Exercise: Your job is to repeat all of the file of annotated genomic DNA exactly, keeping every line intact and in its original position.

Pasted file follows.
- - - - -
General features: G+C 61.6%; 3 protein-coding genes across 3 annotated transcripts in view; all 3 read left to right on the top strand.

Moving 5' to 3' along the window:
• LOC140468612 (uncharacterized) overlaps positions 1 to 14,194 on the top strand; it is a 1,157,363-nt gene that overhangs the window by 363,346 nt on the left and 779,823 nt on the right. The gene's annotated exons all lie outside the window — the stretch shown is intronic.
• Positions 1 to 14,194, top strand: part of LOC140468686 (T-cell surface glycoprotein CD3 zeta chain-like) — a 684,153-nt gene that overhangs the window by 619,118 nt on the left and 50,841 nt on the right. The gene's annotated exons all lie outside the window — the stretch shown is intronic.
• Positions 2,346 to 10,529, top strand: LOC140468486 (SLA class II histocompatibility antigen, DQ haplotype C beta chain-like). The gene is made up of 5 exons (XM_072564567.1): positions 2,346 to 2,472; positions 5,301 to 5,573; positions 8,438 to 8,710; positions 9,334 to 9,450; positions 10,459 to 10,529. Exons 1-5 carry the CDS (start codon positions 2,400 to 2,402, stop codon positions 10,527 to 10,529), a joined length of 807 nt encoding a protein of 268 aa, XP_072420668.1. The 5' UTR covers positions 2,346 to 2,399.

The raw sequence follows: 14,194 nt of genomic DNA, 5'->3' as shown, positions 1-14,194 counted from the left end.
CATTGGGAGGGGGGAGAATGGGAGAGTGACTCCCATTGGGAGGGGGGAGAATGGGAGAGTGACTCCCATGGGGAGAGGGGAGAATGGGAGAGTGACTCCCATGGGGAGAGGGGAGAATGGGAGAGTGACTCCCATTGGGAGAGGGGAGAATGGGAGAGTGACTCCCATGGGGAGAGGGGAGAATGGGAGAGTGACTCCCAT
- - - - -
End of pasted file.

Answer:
General features: G+C 61.6%; 3 protein-coding genes across 3 annotated transcripts in view; all 3 read left to right on the top strand.

Moving 5' to 3' along the window:
• LOC140468612 (uncharacterized) overlaps positions 1 to 14,194 on the top strand; it is a 1,157,363-nt gene that overhangs the window by 363,346 nt on the left and 779,823 nt on the right. The gene's annotated exons all lie outside the window — the stretch shown is intronic.
• Positions 1 to 14,194, top strand: part of LOC140468686 (T-cell surface glycoprotein CD3 zeta chain-like) — a 684,153-nt gene that overhangs the window by 619,118 nt on the left and 50,841 nt on the right. The gene's annotated exons all lie outside the window — the stretch shown is intronic.
• Positions 2,346 to 10,529, top strand: LOC140468486 (SLA class II histocompatibility antigen, DQ haplotype C beta chain-like). The gene is made up of 5 exons (XM_072564567.1): positions 2,346 to 2,472; positions 5,301 to 5,573; positions 8,438 to 8,710; positions 9,334 to 9,450; positions 10,459 to 10,529. Exons 1-5 carry the CDS (start codon positions 2,400 to 2,402, stop codon positions 10,527 to 10,529), a joined length of 807 nt encoding a protein of 268 aa, XP_072420668.1. The 5' UTR covers positions 2,346 to 2,399.

The raw sequence follows: 14,194 nt of genomic DNA, 5'->3' as shown, positions 1-14,194 counted from the left end.
CATTGGGAGGGGGGAGAATGGGAGAGTGACTCCCATTGGGAGGGGGGAGAATGGGAGAGTGACTCCCATGGGGAGAGGGGAGAATGGGAGAGTGACTCCCATGGGGAGAGGGGAGAATGGGAGAGTGACTCCCATTGGGAGAGGGGAGAATGGGAGAGTGACTCCCATGGGGAGAGGGGAGAATGGGAGAGTGACTCCCAT